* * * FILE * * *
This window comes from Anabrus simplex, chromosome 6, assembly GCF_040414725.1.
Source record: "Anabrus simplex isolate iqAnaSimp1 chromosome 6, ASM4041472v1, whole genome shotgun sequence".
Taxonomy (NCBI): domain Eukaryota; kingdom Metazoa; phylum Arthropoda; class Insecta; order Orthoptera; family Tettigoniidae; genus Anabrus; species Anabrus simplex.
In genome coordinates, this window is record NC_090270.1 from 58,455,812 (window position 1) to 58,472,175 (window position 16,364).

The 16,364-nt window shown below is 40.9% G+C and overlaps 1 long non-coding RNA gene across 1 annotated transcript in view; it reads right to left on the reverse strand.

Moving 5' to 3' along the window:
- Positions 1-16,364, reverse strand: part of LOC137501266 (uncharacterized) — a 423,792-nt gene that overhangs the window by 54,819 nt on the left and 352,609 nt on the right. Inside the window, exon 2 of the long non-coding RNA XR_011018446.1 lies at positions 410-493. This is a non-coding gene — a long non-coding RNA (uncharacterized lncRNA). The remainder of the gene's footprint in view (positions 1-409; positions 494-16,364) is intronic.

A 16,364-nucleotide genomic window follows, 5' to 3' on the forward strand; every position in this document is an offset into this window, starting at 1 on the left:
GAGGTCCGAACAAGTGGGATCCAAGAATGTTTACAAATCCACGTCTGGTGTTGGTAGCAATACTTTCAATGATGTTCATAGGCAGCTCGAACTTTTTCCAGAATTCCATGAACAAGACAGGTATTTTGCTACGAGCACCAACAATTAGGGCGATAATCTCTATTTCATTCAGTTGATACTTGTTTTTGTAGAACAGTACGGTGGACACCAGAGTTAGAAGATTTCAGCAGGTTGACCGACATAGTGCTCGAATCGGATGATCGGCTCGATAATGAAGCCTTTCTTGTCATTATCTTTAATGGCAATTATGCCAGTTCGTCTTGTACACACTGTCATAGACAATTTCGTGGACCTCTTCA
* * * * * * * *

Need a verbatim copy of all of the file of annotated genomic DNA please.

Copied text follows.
This window comes from Anabrus simplex, chromosome 6, assembly GCF_040414725.1.
Source record: "Anabrus simplex isolate iqAnaSimp1 chromosome 6, ASM4041472v1, whole genome shotgun sequence".
Taxonomy (NCBI): domain Eukaryota; kingdom Metazoa; phylum Arthropoda; class Insecta; order Orthoptera; family Tettigoniidae; genus Anabrus; species Anabrus simplex.
In genome coordinates, this window is record NC_090270.1 from 58,455,812 (window position 1) to 58,472,175 (window position 16,364).

The 16,364-nt window shown below is 40.9% G+C and overlaps 1 long non-coding RNA gene across 1 annotated transcript in view; it reads right to left on the reverse strand.

Moving 5' to 3' along the window:
- Positions 1-16,364, reverse strand: part of LOC137501266 (uncharacterized) — a 423,792-nt gene that overhangs the window by 54,819 nt on the left and 352,609 nt on the right. Inside the window, exon 2 of the long non-coding RNA XR_011018446.1 lies at positions 410-493. This is a non-coding gene — a long non-coding RNA (uncharacterized lncRNA). The remainder of the gene's footprint in view (positions 1-409; positions 494-16,364) is intronic.

A 16,364-nucleotide genomic window follows, 5' to 3' on the forward strand; every position in this document is an offset into this window, starting at 1 on the left:
GAGGTCCGAACAAGTGGGATCCAAGAATGTTTACAAATCCACGTCTGGTGTTGGTAGCAATACTTTCAATGATGTTCATAGGCAGCTCGAACTTTTTCCAGAATTCCATGAACAAGACAGGTATTTTGCTACGAGCACCAACAATTAGGGCGATAATCTCTATTTCATTCAGTTGATACTTGTTTTTGTAGAACAGTACGGTGGACACCAGAGTTAGAAGATTTCAGCAGGTTGACCGACATAGTGCTCGAATCGGATGATCGGCTCGATAATGAAGCCTTTCTTGTCATTATCTTTAATGGCAATTATGCCAGTTCGTCTTGTACACACTGTCATAGACAATTTCGTGGACCTCTTCA